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Styx and Don Felder team up to keep the classic rock alive

When you were 17, clutching your vinyl of “The Grand Illusion,” you said this music would live forever. And you said your heroes would never end up playing Vegas, like, you know, Neil Sedaka or Tony Orlando.

Well half right isn’t half bad. At least for a 40-year futures bet on a “Crystal Ball,” one of the Styx songs that makes you shake your head at how yesterday’s rockers became today’s perennial Vegas showmen.

It’s not the Styx songs you sometimes still hear — “Blue Collar Man” or “Come Sail Away” — that remind you how boomers have enshrined their classic rock and made sure it’s still played with reverence.


 

It’s those other songs the quintet plays during its two-weekend run at The Venetian, teamed with former Eagle Don Felder. Those trumpeting, prog-rock synthesizer solos on “Light Up” — which, guitarist James Young noted, dates back to the Gerald Ford presidency — or that faux-classical pomp of “Lady.”

They may be the stuff of your hot-stuff youth, but don’t expect your kids to understand why they should be listening to “Snowblind” instead of Ariana Grande.

But an Eagles song? Now you’re talking about the boomers’ holy grail. If you’ve got a writing credit on “Hotel California,” or even played on “Life in the Fast Lane,” a whole generation will be very forgiving that Felder’s guitar is more authentic than his voice.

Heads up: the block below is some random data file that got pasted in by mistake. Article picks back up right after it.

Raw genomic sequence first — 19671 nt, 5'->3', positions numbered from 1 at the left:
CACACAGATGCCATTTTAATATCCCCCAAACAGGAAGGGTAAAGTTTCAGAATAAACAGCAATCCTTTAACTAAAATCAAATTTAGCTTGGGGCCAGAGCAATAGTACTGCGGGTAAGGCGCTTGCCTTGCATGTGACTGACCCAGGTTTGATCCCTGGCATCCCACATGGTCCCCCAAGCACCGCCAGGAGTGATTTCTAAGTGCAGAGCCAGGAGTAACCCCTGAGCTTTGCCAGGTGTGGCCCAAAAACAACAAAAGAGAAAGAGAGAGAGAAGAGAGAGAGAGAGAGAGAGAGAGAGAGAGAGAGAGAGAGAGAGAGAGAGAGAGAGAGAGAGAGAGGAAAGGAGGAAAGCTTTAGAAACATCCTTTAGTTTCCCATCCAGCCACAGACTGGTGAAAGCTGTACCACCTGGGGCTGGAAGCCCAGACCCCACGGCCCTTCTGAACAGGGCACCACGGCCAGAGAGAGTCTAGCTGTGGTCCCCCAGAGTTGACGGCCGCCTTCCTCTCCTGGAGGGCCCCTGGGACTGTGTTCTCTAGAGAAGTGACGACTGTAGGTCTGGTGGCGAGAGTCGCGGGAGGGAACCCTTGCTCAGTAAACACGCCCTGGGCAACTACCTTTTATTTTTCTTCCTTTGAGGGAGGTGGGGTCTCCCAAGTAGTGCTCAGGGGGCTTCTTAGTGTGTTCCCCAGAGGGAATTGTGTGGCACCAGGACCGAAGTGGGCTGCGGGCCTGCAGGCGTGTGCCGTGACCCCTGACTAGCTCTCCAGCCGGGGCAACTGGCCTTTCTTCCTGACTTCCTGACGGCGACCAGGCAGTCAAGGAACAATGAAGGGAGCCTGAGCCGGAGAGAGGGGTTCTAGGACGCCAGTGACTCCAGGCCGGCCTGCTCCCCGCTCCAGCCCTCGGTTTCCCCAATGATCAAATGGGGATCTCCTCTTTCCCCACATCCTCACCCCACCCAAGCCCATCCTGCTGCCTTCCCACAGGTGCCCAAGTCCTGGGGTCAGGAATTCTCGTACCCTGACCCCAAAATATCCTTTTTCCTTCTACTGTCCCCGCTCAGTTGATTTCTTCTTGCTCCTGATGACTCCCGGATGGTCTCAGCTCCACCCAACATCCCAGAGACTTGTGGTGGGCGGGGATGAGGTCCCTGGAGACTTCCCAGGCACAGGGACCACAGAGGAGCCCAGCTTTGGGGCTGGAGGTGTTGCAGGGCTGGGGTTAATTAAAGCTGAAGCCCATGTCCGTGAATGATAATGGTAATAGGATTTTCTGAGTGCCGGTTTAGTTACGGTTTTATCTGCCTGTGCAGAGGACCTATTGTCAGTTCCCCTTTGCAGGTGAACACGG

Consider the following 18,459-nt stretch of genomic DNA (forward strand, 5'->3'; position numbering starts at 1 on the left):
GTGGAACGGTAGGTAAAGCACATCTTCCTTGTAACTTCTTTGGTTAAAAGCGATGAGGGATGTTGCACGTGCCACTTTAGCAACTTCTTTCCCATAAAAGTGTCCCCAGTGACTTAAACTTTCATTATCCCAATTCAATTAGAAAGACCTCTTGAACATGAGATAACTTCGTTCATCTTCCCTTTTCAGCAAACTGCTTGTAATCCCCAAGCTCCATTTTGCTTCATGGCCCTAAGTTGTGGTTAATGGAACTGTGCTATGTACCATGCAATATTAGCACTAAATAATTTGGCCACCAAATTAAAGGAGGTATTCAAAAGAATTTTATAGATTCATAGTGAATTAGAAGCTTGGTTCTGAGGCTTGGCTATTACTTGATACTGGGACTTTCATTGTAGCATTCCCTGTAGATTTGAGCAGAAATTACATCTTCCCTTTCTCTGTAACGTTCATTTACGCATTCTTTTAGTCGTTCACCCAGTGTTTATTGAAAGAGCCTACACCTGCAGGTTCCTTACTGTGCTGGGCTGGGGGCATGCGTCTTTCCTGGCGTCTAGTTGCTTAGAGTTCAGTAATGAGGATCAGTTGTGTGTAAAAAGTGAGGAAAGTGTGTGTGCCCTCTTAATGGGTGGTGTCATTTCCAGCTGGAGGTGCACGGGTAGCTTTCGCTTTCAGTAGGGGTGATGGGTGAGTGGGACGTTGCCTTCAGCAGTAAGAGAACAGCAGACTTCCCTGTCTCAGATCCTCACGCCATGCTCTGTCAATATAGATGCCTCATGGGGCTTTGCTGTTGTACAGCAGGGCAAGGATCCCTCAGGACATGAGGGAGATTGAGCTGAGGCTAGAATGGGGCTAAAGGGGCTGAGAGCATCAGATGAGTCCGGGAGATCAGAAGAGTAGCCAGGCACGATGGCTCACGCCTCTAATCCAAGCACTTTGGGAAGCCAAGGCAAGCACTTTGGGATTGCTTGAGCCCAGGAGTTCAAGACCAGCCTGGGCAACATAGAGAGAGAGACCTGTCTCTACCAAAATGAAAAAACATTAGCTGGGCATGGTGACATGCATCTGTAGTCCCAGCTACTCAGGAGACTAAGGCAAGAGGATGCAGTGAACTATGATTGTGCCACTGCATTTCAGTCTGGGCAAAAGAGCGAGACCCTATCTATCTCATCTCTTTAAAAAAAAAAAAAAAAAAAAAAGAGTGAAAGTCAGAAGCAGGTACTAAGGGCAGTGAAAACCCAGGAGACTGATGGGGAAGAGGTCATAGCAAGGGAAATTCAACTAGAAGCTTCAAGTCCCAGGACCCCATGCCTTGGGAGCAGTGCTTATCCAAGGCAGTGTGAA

Styx becomes Felder’s backing band for a handful of Eagles hits, a novelty — suggested by their shared manager — that seemed to break up the monotony of playing the same songs over and over again.

If every tune is impeccably played and spot-on in its musicianship, there may be a downside as to why. Tommy Shaw had already noted how “It’s so cool to do something new” when he teamed with singer-keyboardist Lawrence Gowan for the Leonard Cohen standard “Hallelujah.”

If opening night ever seemed like more than just another evening of polished business as usual, it was when Felder and four of the Styx boys were lined up across the stage to harmonize on “Seven Bridges Road,” with Shaw trading leads with Felder.

Felder stuck around to jam with Styx on their rocker “Miss America,” and of course came back later to team up with Shaw for “Hotel California.”

But the show’s not over yet. And we do mean “show.” Bob Dylan and the Grateful Dead alumni somehow manage to perform without speaking to their audiences. But those with lesser catalogs might need to make their keyboard spin in circles and reach behind to play it backward.

Of all the classic rock groups, Styx maybe left the most bread crumbs to a Las Vegas future with the camp Broadway flair of 1981’s “Paradise Theatre.” If you wondered why Gowan came out for the encore clutching a top hat, you quickly found out once he started strutting around and singing “Rockin’ the Paradise” like he was in “Jesus Christ Superstar.”

Of course, it was the band’s original singer, Dennis DeYoung (now a solo act), who created the template for this. But that fit right in with the Felder spirit of flipping The Who’s adage around: It’s the song, not the singer, that makes the music move along.

To argue the authenticity would be to deny the showmanship, and the nostalgia. Tony Orlando, eat your heart out.

Read more from Mike Weatherford at reviewjournal.com. Contact him at mweatherford@reviewjournal.com and follow @Mikeweatherford on Twitter.

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